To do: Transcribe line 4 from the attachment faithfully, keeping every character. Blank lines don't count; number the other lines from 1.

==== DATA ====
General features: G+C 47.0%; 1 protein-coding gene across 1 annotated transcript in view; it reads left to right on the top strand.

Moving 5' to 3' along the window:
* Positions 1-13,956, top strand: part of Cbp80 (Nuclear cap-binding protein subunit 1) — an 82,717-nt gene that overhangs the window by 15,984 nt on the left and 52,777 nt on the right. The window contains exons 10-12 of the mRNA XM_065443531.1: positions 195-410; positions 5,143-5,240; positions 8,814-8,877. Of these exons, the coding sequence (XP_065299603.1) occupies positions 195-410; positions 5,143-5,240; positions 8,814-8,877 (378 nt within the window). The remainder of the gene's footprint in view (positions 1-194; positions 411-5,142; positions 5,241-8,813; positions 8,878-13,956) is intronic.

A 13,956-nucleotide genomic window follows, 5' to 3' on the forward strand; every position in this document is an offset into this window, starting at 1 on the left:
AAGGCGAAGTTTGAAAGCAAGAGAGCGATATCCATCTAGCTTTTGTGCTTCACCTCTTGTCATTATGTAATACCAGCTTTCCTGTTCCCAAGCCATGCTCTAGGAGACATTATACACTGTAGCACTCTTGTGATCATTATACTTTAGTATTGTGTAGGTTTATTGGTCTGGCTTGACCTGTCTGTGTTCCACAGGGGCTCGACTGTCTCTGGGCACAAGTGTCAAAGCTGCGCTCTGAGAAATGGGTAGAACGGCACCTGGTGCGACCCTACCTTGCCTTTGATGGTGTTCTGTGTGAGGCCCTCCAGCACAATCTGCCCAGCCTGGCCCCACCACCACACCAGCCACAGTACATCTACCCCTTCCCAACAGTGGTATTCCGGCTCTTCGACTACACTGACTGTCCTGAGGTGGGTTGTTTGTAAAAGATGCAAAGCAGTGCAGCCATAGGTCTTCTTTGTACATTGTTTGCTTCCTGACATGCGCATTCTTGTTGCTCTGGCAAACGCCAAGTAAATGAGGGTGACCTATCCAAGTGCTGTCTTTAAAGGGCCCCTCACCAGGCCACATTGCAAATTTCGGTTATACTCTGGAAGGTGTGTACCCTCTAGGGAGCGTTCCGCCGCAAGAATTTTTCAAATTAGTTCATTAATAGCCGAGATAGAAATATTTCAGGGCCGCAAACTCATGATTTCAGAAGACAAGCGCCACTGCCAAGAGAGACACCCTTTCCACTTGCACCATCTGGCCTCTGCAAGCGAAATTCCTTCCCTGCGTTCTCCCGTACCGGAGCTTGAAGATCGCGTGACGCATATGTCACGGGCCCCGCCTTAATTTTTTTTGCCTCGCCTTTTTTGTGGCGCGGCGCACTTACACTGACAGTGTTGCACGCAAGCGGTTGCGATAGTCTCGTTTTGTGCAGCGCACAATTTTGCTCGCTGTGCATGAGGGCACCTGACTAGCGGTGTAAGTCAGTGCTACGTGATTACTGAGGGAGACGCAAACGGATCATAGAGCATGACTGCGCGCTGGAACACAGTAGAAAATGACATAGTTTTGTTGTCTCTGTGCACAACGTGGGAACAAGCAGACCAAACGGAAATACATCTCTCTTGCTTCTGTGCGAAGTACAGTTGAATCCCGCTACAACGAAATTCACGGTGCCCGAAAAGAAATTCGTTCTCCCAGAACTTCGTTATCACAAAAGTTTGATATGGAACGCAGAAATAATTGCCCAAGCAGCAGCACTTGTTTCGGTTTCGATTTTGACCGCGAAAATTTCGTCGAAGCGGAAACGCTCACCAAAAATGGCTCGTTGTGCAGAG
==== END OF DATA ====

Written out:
A 13,956-nucleotide genomic window follows, 5' to 3' on the forward strand; every position in this document is an offset into this window, starting at 1 on the left: